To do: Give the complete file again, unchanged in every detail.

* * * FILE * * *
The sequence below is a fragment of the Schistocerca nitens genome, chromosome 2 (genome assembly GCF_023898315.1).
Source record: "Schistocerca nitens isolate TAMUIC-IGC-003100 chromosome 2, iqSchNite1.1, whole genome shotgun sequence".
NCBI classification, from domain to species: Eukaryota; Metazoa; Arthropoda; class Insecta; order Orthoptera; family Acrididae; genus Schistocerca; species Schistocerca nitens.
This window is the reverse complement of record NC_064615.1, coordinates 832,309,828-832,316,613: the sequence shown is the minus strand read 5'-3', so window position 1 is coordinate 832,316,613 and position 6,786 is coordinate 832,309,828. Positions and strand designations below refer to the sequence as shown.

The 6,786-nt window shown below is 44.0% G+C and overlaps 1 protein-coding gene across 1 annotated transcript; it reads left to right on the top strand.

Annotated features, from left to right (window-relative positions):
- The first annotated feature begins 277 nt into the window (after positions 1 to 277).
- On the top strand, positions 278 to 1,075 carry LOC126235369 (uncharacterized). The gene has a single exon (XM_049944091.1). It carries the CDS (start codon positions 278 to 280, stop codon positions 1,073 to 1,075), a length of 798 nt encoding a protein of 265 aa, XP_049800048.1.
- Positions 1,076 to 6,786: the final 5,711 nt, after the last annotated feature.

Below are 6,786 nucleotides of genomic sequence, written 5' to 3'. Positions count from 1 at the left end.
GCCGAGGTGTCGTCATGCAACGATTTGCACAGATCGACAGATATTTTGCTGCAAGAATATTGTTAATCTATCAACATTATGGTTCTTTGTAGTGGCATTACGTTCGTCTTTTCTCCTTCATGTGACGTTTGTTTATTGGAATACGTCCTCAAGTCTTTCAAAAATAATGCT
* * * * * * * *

The sequence below is a fragment of the Schistocerca nitens genome, chromosome 2 (genome assembly GCF_023898315.1).
Source record: "Schistocerca nitens isolate TAMUIC-IGC-003100 chromosome 2, iqSchNite1.1, whole genome shotgun sequence".
NCBI classification, from domain to species: Eukaryota; Metazoa; Arthropoda; class Insecta; order Orthoptera; family Acrididae; genus Schistocerca; species Schistocerca nitens.
This window is the reverse complement of record NC_064615.1, coordinates 832,309,828-832,316,613: the sequence shown is the minus strand read 5'-3', so window position 1 is coordinate 832,316,613 and position 6,786 is coordinate 832,309,828. Positions and strand designations below refer to the sequence as shown.

The 6,786-nt window shown below is 44.0% G+C and overlaps 1 protein-coding gene across 1 annotated transcript; it reads left to right on the top strand.

Annotated features, from left to right (window-relative positions):
- The first annotated feature begins 277 nt into the window (after positions 1 to 277).
- On the top strand, positions 278 to 1,075 carry LOC126235369 (uncharacterized). The gene has a single exon (XM_049944091.1). It carries the CDS (start codon positions 278 to 280, stop codon positions 1,073 to 1,075), a length of 798 nt encoding a protein of 265 aa, XP_049800048.1.
- Positions 1,076 to 6,786: the final 5,711 nt, after the last annotated feature.

Below are 6,786 nucleotides of genomic sequence, written 5' to 3'. Positions count from 1 at the left end.
GCCGAGGTGTCGTCATGCAACGATTTGCACAGATCGACAGATATTTTGCTGCAAGAATATTGTTAATCTATCAACATTATGGTTCTTTGTAGTGGCATTACGTTCGTCTTTTCTCCTTCATGTGACGTTTGTTTATTGGAATACGTCCTCAAGTCTTTCAAAAATAATGCT